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The cycle of chemical reactions during photosynthesis which releases oxygen and reduces carbon dioxide to glucose (carbon fixation). Named after its principal discoverer, Melvin Calvin.

The cycle works like this:

CO2 -> ribulose bisphosphate -> 3-phosphoroglycic acid (PGA) -> 1,3-bisphosphoroglycic acid (DPGA) -> 3-phosphoroglyceraldehyde (PGAL) -> fructose, glucose, and ribulose phosphate -> ribulose bisphosphate, which is now ready to take on some more CO2.

Source: John W. Kimball's Biology Pages, which note that "All the reactions of carbon fixation occur in the stroma of the chloroplast".

This cycle is also known as light independent, non-light requiring, or dark reactions, since the energy is provided by ATP or NADPH molecules which are created by the light reactions. "Thus the Calvin cycle is inseparable from the light reactions...they only occur in the light! This is why "dark reactions" is a poor name for the Calvin cycle", (L. Taiz and E. Zeiger, Plant Physiology, 2nd ed., 1998)

Melvin Calvin and Andrew Benson worked this out by studying the green algae Chlorella at UCB.

The Calvin Cycle is one of the most important biosynthetic pathways because it is responsible for the fixation of carbon dioxide into organic compounds. The pathway consists of the so called Dark Reactions of photosynthesis, which use the energy of ATP and NADPH (produced by the Light Reactions of photosynthesis) to synthesize glucose or other compunds from carbon dioxide. In plants the cycle takes place in the stroma of the chloroplasts.

The Three Stages of the Calvin Cycle
1. CO2 fixation to ribulose 1,5-bisphosphate, and the formation of three carbon compounds.
2. Conversion of the three carbon compounds to hexoses.
3. Regeneration of ribulose 1,5-bisphosphate.

The Pathway
The net reaction of the calvin cycle is:
6 CO2 + 18 ATP + 12 NADPH + 12 H+ + 12 H2O --> C6H12O6 + 18 ADP + 18 Pi + 12 NADP+

Enzymes
1. Ribulose Bisphosphate Carboxylase (Rubisco)
2. Phosphoglycerate Kinase
3. Glyceraldehyde-3-Phosphate Dehydrogenase
4. Triose Phosphate Isomerase
5. Aldolase
6. Fructose Bisphosphatase
7. Phosphoglucoisomerase
8. Glucose-6-phosphatase
9. Transketolase
10. Aldolase
11. Sedoheptulose Bisphosphatase
12. Transketolase
13. Phosphopentose Epimerase
14. Phosphopentose Isomerase
15. Phosphoribulose Kinase

Reactions
1. 6 Ribulose 1,5-bisphosphate + 6 CO2 --> 12 3-Phosphoglycerate
2. 12 3-Phosphoglycerate + 12 ATP --> 12 1,3-Bisphosphoglycerate (1,3-BPG) + 12 ADP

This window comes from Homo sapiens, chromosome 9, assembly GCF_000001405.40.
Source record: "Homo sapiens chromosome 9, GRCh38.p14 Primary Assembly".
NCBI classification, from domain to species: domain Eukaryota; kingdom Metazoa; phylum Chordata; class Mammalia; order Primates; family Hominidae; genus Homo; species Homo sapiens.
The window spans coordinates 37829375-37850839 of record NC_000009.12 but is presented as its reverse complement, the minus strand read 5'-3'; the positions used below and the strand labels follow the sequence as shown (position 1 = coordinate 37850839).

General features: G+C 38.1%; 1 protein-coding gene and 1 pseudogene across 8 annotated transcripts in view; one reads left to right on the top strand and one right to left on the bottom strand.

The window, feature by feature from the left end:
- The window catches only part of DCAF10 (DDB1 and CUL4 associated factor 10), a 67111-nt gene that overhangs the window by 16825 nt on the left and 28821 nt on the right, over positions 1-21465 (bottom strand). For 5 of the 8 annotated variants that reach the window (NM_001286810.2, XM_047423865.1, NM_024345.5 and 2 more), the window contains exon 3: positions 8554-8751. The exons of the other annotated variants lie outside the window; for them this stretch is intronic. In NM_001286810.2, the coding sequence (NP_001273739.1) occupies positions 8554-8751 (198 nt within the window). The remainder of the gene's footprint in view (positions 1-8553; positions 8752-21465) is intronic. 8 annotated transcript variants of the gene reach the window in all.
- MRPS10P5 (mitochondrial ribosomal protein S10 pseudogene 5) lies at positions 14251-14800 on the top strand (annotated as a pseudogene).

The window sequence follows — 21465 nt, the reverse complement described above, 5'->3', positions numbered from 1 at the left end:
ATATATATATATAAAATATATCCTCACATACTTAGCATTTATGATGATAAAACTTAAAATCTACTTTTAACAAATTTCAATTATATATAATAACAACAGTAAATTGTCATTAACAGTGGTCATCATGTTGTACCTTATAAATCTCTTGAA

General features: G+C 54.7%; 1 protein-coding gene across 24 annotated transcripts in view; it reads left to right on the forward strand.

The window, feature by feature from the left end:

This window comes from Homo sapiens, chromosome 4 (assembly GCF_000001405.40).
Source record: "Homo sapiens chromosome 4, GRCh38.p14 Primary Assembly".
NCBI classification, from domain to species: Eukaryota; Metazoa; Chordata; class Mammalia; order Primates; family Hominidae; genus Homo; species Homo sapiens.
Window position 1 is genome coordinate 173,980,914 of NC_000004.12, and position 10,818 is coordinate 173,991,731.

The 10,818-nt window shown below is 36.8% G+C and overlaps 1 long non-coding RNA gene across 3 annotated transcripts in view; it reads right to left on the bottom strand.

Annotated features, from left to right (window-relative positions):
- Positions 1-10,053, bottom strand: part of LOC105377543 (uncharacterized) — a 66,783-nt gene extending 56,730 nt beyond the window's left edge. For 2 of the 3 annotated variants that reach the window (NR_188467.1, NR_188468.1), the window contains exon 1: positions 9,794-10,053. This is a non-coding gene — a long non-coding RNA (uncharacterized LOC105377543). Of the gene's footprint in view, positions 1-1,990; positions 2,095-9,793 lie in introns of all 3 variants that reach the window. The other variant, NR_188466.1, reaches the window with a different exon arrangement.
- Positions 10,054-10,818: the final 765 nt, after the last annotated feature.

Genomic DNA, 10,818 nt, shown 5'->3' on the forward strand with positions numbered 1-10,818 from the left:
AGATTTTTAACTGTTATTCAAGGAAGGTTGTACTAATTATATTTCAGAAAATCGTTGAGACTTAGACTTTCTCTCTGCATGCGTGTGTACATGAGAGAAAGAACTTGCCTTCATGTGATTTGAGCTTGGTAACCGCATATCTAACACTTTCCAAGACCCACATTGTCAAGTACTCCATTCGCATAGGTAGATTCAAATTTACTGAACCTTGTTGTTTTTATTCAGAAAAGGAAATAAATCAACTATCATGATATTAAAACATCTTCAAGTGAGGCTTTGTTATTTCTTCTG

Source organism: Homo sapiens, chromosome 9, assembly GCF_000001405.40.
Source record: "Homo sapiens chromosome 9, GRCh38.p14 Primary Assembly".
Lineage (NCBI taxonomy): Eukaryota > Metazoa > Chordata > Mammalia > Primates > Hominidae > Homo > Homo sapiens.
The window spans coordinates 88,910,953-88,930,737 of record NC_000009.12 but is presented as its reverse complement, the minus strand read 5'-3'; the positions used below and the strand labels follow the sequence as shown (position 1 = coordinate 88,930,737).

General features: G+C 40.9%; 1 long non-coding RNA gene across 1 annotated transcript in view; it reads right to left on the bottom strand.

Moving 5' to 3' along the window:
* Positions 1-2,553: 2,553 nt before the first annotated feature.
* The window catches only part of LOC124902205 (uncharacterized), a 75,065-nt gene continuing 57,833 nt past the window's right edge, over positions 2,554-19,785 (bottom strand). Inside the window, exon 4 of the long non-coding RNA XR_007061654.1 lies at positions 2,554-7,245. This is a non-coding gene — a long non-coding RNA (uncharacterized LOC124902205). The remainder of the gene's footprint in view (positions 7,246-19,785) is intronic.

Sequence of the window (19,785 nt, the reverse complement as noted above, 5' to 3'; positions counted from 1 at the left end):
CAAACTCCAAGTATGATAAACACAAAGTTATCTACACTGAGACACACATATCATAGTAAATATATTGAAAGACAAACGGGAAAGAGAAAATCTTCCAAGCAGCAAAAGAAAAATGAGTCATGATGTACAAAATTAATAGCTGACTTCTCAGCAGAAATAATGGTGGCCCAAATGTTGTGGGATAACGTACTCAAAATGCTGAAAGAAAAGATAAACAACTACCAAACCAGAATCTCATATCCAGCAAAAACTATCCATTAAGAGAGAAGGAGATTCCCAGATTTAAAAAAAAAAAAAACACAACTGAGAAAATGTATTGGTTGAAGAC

3. 12 1,3-BPG + 12 NADPH --> 12 Glyceraldehyde-3-Phosphate (GAP) + 12 NADP+ + 12 Pi
4. 5 GAP --> Dihydroxyacetone phosphate (DHAP)
5. 3 GAP + 3 DHAP --> 3 Fructose-1,6-bisphosphate (FBP)
6. 3 FBP --> 3 Fructose-6-Phosphate (F6P) + 3 Pi
7. F6P --> Glucose-6-Phosphate (G6P)
8. G6P --> Glucose + Pi
9. 2 GAP + 2 F6P --> 2 Erythrose-4-Phosphate (E4P) + 2 Xylulose-5-Phosphate (Xu5P)
10. 2 DHAP + 2 E4P --> 2 Sedoheptulose-1,7-bisphosphate (SBP)
11. 2 SBP --> 2 Sedoheptulose-7-Phosphate (S7P) + 2 Pi
12. 2 S7P + 2 GAP --> 2 Xu5P + 2 Ribose-5-Phosphate (R5P)
13. 4 Xu5P --> 4 Ribulose-5-Phosphate (Ru5P)
14. 2 R5P --> 2 Ru5P
15. 6 Ru5P + 6ATP --> 6 Ribulose 1,5-bisphosphate + 6 ADP

This list of reactions may be somewhat difficult to wade through, but pay attention to the stoichiometry of each reaction and you'll see that they balance out to the net equation listed above.

Regulation of The Calvin Cycle
The Calvin Cycle is indirectly regulated by light. Despite being called Dark Reactions the reactions of the cycle only occur in light. Their nomenclature simply refers to the fact that the do not directly use light.

When a chloroplast is exposed to light three changes occur in the stroma as a result of the activity of the photosynthetic apparatus ('why' explanations would be better suited for a photosynthesis writeup):
pH Increase: The increse in pH shifts equilibrum towards the carbamylation of the Lysine 201 residue of Rubisco, an event needed for activation of the enzyme. The increase in pH also increases the activities of other Calvin Cycle enzymes.
Mg2+ Concentration Increase: Rubisco requires a magnesium ion for catalytic activity. The ion is coordinated by the carbamylated lysine residue.
Increase in NADPH and Reduced Ferredoxin: Several Calvin Cycle enzymes are activated by reduction of disulfide linkages. This activity is mediated by an enzyme called thioredoxin, which has a disulfide bond. This linkage is reduced by ferredoxin forming two free cysteine residues. Thioredoxin can then activate other enzymes by reducing their disulfide linkages. NADPH works by binding to and separating the inactive complex of Phosphoribulose Kinase and Glyceraldehyde-3-Phosphate Dehydrogenase


The pathway may vary from text to text. This stoichiometry was selected to show production of one glucose molecule, although in reality GAP may go on to form other products.
Sources:
Fundamentals of Biochemistry Upgrade Edition by Voet, Voet & Pratt.

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